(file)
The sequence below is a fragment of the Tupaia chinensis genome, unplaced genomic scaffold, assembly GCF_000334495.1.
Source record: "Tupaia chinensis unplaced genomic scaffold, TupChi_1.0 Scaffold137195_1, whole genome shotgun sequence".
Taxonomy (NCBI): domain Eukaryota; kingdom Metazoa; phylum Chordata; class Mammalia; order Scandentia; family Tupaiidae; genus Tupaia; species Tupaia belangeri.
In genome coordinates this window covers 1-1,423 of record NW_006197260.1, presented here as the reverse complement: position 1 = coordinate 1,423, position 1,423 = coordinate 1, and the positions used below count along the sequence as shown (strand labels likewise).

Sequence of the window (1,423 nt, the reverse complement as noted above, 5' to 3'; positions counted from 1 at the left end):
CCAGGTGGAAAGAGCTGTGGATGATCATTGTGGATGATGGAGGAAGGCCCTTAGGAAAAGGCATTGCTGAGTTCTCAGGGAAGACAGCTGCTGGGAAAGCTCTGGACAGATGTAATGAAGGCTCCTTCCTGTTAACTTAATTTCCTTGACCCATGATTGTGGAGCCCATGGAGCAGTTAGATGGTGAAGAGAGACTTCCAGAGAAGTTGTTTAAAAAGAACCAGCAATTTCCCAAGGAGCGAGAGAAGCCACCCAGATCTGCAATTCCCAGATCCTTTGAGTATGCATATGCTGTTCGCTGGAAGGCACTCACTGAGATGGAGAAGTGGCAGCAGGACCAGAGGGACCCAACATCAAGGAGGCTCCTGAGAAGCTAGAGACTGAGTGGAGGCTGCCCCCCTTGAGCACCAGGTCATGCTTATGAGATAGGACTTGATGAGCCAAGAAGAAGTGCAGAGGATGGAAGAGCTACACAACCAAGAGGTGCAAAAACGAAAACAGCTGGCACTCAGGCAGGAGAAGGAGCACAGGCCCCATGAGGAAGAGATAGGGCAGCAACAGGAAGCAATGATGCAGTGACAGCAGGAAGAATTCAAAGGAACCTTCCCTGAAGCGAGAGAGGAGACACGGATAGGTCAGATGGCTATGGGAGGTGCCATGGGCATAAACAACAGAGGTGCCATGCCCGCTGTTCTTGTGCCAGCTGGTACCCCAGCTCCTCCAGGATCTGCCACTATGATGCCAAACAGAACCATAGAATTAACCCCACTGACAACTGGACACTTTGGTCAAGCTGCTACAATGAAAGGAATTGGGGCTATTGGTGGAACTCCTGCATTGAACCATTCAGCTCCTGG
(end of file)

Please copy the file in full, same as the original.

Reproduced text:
The sequence below is a fragment of the Tupaia chinensis genome, unplaced genomic scaffold, assembly GCF_000334495.1.
Source record: "Tupaia chinensis unplaced genomic scaffold, TupChi_1.0 Scaffold137195_1, whole genome shotgun sequence".
Taxonomy (NCBI): domain Eukaryota; kingdom Metazoa; phylum Chordata; class Mammalia; order Scandentia; family Tupaiidae; genus Tupaia; species Tupaia belangeri.
In genome coordinates this window covers 1-1,423 of record NW_006197260.1, presented here as the reverse complement: position 1 = coordinate 1,423, position 1,423 = coordinate 1, and the positions used below count along the sequence as shown (strand labels likewise).

Sequence of the window (1,423 nt, the reverse complement as noted above, 5' to 3'; positions counted from 1 at the left end):
CCAGGTGGAAAGAGCTGTGGATGATCATTGTGGATGATGGAGGAAGGCCCTTAGGAAAAGGCATTGCTGAGTTCTCAGGGAAGACAGCTGCTGGGAAAGCTCTGGACAGATGTAATGAAGGCTCCTTCCTGTTAACTTAATTTCCTTGACCCATGATTGTGGAGCCCATGGAGCAGTTAGATGGTGAAGAGAGACTTCCAGAGAAGTTGTTTAAAAAGAACCAGCAATTTCCCAAGGAGCGAGAGAAGCCACCCAGATCTGCAATTCCCAGATCCTTTGAGTATGCATATGCTGTTCGCTGGAAGGCACTCACTGAGATGGAGAAGTGGCAGCAGGACCAGAGGGACCCAACATCAAGGAGGCTCCTGAGAAGCTAGAGACTGAGTGGAGGCTGCCCCCCTTGAGCACCAGGTCATGCTTATGAGATAGGACTTGATGAGCCAAGAAGAAGTGCAGAGGATGGAAGAGCTACACAACCAAGAGGTGCAAAAACGAAAACAGCTGGCACTCAGGCAGGAGAAGGAGCACAGGCCCCATGAGGAAGAGATAGGGCAGCAACAGGAAGCAATGATGCAGTGACAGCAGGAAGAATTCAAAGGAACCTTCCCTGAAGCGAGAGAGGAGACACGGATAGGTCAGATGGCTATGGGAGGTGCCATGGGCATAAACAACAGAGGTGCCATGCCCGCTGTTCTTGTGCCAGCTGGTACCCCAGCTCCTCCAGGATCTGCCACTATGATGCCAAACAGAACCATAGAATTAACCCCACTGACAACTGGACACTTTGGTCAAGCTGCTACAATGAAAGGAATTGGGGCTATTGGTGGAACTCCTGCATTGAACCATTCAGCTCCTGG